Tour certainly has seen success in his career, which has included not just nanomachines but nanoelectronics, graphene electronics, silicon oxide electronics, lithium ion batteries, lithium metal batteries, carbon research for enhanced oil recovery and carbon supercapacitors, to name a few.
Not only did TheBestSchools.org name him among the 50 Most Influential Scientists in the World Today, R&D Magazine named him Scientist of the Year in 2013. His paper on nanocars was the most highly accessed journal article of all American Chemical Society articles in 2005. He won the NASA Space Act Award in 2008 for his development of carbon nanotube reinforced elastomers, his work is included in 650 research publications, and he touts more than 200 patents.
His steadfast belief in God’s promise is something he has shared with students, who have been invited to his home for Bible study over those four decades.
He remembers the messes the students would leave in their wake after Bible study, and at one point, “I thought, ‘This is just too much. I don’t want these students in my home anymore. And I started praying about this, ‘Lord what am I going to do?’ And I read this verse: ‘Where there are no oxen, the manger is clean. But much increase comes from the strength of the ox.’ And the power of God fell,” Tour said. “The Lord was saying to me, you can keep your little apartment clean, but if you want to see much increase in these people’s lives, it’s going to get messy, but I’ll take care of your apartment.”
Tour said he and his wife never have closed their home to Christian service.
“To this day, my wife feeds 75 college students a week in our home. We’re going to use it for the Lord’s work, and he’s blessed us.”
He shares his faith with his children, too. He wakes his children at 5:30 a.m., before he leaves for work at 6.
“My wife and I would get them on the couch, and I would read Scriptures with them. … We had family devotion from 5:30 to 6 every morning.”
He also shared stories about how “God confirms his work,” such as the time when he prayed that his lecture at his alma mater, Purdue University, would be the best seminar in that department ever in its 100-plus history and that one of his former professors, Nobel Prize winner Ei-Ishi Negishi, would tell him the seminar was “super” — a word he didn’t really use. Sure enough, Negishi stood up after his speech and proclaimed: “Super! Super!”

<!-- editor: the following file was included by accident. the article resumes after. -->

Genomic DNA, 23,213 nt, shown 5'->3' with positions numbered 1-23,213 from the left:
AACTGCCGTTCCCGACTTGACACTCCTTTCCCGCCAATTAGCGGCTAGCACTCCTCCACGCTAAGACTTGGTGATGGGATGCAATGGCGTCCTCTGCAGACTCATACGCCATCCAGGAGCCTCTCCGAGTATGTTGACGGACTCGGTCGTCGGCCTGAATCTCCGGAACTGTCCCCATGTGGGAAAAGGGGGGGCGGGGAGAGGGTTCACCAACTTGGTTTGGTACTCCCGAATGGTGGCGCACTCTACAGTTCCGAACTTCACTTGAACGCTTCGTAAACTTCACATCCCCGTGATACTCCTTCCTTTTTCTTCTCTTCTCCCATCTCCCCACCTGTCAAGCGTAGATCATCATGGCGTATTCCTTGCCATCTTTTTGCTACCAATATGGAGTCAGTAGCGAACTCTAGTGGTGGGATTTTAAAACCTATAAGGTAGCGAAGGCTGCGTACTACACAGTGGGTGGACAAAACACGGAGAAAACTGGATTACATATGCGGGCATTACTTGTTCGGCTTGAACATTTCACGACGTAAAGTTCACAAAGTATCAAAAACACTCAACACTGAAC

Then there was the time a colleague at the University of South Carolina told him he would get tenure before Tour – the same colleague who conveyed to students that he didn’t think much of Tour.
Although he almost confronted that colleague, instead, he meditated on God’s words of loving your enemies and praying for those who mistreat you. He would head to the campus’ Rutledge Chapel and include that colleague in his prayers every day.
“That guy’s career just started taking off. He got big grants. … After two years he did so well he got an offer from another university. He accepted the offer, and he left, and I was so happy,” Tour said with a laugh from the audience.
To be like Bezalel
Tour’s faith wasn’t something he grew up with. He was raised in a secular Jewish home.
“I did not grow up in an observant home. We were quite a secular home, and that made it easier for me to come to the Lord because we were not taught against Jesus. …
“My family was not excited. I remember my cousin saying, ‘What do you mean you became a Christian? You can’t, you’re Jewish!’ And my parents didn’t say much to me, and they told me why they didn’t say much to me. They said, ‘Your brother’s been through things. Your sister’s been through things. We thought it was just a fad. … They told me it was very hard on them.”
When asked about his research into nanomachines and battling cancer, he said, “I don’t have the answer for all these things. These are a decade or two away, so it’s not like I have the answer anytime soon.”
And when an audience member asked him how his faith has helped him with a scientific issue, he said, “So I don’t pray the Lord to make my reaction work,” Tour said with a smile, but he asks to be like Bezalel, the man Moses commissioned to build the Tabernacle. God filled him with wisdom and knowledge so that he knew how to work in gold, silver, fabrics, wood, stone-cutting — in many things.
“My prayer is that I would be like Bezalel. All I can do is testify of God’s grace. I have everything from computer companies … to battery companies, working across so many different fields.”
Tour closed his talk the same way he opened it.
He dropped to his knees.
“There’s nothing magic in my life,” he said. “I just believe the promise.”
Contact GCU senior writer Lana Sweeten-Shults @firstname.lastname@example.org or at 602-639-7901.